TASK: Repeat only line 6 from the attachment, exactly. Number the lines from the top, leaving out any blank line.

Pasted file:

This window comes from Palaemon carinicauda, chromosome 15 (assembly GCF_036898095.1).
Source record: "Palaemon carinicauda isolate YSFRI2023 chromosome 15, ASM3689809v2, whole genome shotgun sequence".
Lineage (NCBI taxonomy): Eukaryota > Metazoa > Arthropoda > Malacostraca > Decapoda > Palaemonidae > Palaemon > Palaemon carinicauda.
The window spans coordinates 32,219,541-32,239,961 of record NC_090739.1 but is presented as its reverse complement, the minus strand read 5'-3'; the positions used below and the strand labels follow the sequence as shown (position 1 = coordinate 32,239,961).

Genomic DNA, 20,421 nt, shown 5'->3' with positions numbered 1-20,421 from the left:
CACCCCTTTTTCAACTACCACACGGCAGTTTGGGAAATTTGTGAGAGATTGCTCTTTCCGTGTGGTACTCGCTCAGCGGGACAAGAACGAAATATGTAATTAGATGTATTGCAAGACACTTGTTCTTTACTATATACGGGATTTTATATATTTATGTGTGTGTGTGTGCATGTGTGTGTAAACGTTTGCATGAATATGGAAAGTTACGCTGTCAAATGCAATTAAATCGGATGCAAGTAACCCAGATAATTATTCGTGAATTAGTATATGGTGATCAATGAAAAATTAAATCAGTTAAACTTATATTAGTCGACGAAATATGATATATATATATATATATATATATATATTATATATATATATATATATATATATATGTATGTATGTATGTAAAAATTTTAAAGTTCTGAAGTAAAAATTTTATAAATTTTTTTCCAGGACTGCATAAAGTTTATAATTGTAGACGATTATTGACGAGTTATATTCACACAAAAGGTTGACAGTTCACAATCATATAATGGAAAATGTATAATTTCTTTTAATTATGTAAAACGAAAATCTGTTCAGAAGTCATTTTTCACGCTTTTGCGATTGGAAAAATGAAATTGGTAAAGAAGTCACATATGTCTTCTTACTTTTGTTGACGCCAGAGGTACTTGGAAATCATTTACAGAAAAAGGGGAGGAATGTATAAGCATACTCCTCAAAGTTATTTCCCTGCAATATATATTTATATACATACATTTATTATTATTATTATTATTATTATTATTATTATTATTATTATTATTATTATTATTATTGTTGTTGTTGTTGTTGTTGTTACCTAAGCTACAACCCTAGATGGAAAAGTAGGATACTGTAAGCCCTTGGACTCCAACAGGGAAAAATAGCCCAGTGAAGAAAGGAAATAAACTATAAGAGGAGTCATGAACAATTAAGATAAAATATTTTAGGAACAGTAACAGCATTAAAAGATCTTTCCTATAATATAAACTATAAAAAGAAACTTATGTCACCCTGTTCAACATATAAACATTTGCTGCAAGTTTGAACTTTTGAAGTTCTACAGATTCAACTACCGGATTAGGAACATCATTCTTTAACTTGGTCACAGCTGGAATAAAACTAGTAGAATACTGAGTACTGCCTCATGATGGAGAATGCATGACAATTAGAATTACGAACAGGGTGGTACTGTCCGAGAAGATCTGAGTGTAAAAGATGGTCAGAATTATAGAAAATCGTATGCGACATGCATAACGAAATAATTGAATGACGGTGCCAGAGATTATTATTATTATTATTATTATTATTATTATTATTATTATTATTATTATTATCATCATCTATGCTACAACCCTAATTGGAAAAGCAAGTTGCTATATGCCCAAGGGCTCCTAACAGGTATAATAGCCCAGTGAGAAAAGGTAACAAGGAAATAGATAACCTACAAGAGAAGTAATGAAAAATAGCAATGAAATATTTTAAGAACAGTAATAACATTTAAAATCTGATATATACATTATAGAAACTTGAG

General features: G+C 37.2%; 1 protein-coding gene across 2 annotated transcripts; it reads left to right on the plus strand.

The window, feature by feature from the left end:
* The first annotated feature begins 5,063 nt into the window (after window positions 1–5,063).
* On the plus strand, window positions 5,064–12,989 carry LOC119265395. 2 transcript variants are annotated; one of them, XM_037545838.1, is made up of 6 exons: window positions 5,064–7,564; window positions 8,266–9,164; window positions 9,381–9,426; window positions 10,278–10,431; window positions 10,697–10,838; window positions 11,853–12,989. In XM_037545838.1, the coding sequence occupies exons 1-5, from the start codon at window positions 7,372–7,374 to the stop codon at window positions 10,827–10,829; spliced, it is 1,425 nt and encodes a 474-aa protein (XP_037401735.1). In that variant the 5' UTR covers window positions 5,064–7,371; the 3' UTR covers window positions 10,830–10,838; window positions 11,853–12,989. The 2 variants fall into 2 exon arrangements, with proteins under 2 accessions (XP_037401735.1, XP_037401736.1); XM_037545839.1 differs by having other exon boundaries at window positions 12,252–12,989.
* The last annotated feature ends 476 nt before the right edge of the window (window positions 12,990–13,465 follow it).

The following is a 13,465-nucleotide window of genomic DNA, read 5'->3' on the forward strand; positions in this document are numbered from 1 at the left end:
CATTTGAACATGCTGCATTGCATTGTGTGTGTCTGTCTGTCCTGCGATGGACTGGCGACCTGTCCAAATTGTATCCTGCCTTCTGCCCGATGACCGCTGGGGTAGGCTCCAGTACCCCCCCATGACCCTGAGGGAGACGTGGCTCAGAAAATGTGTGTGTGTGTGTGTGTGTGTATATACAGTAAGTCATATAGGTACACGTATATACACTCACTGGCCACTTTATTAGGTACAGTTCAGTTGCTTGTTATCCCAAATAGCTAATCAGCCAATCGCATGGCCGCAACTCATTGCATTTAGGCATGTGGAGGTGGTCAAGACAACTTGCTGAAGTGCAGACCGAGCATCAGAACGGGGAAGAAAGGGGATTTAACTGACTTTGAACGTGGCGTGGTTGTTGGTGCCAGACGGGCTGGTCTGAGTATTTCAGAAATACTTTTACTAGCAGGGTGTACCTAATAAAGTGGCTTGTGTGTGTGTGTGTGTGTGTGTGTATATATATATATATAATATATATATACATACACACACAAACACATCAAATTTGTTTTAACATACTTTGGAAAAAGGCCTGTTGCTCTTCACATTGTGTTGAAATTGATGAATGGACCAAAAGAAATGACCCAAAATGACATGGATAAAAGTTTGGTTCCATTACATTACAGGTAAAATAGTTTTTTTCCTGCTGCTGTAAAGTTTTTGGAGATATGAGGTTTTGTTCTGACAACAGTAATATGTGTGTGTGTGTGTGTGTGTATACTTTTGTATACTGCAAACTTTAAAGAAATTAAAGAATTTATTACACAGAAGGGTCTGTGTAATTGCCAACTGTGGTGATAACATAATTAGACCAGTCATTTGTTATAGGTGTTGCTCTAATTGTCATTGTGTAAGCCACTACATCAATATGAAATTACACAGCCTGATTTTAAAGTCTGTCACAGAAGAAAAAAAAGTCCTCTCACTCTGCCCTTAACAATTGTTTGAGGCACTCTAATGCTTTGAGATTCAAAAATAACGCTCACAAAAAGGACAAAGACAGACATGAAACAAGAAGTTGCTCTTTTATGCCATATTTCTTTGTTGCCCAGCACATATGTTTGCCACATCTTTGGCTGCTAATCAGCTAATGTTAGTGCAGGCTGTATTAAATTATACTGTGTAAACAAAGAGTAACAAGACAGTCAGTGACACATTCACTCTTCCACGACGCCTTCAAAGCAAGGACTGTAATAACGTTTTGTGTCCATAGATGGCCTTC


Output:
CACCCCTTTTTCAACTACCACACGGCAGTTTGGGAAATTTGTGAGAGATTGCTCTTTCCGTGTGGTACTCGCTCAGCGGGACAAGAACGAAATATGTAATTAGATGTATTGCAAGACACTTGTTCTTTACTATATACGGGATTTTATATATTTATGTGTGTGTGTGTGCATGTGTGTGTAAACGTTTGCATGAATATGGAAAGTTACGCTGTCAAATGCAATTAAATCGGATGCAAGTAACCCAGATAATTATTCGTGAATTAGTATATGGTGATCAATGAAAAATTAAATCAGTTAAACTTATATTAGTCGACGAAATATGATATATATATATATATATATATATATATTATATATATATATATATATATATATATGTATGTATGTATGTAAAAATTTTAAAGTTCTGAAGTAAAAATTTTATAAATTTTTTTCCAGGACTGCATAAAGTTTATAATTGTAGACGATTATTGACGAGTTATATTCACACAAAAGGTTGACAGTTCACAATCATATAATGGAAAATGTATAATTTCTTTTAATTATGTAAAACGAAAATCTGTTCAGAAGTCATTTTTCACGCTTTTGCGATTGGAAAAATGAAATTGGTAAAGAAGTCACATATGTCTTCTTACTTTTGTTGACGCCAGAGGTACTTGGAAATCATTTACAGAAAAAGGGGAGGAATGTATAAGCATACTCCTCAAAGTTATTTCCCTGCAATATATATTTATATACATACATTTATTATTATTATTATTATTATTATTATTATTATTATTATTATTATTATTATTATTATTGTTGTTGTTGTTGTTGTTGTTACCTAAGCTACAACCCTAGATGGAAAAGTAGGATACTGTAAGCCCTTGGACTCCAACAGGGAAAAATAGCCCAGTGAAGAAAGGAAATAAACTATAAGAGGAGTCATGAACAATTAAGATAAAATATTTTAGGAACAGTAACAGCATTAAAAGATCTTTCCTATAATATAAACTATAAAAAGAAACTTATGTCACCCTGTTCAACATATAAACATTTGCTGCAAGTTTGAACTTTTGAAGTTCTACAGATTCAACTACCGGATTAGGAACATCATTCTTTAACTTGGTCACAGCTGGAATAAAACTAGTAGAATACTGAGTACTGCCTCATGATGGAGAATGCATGACAATTAGAATTACGAACAGGGTGGTACTGTCCGAGAAGATCTGAGTGTAAAAGATGGTCAGAATTATAGAAAATCGTATGCGACATGCATAACGAAATAATTGAATGACGGTGCCAGAGATTATTATTATTATTATTATTATTATTATTATTATTATTATTATTATTATTATCATCATCTATGCTACAACCCTAATTGGAAAAGCAAGTTGCTATATGCCCAAGGGCTCCTAACAGGTATAATAGCCCAGTGAGAAAAGGTAACAAGGAAATAGATAACCTACAAGAGAAGTAATGAAAAATAGCAATGAAATATTTTAAGAACAGTAATAACATTTAAAATCTGATATATACATTATAGAAACTTGAG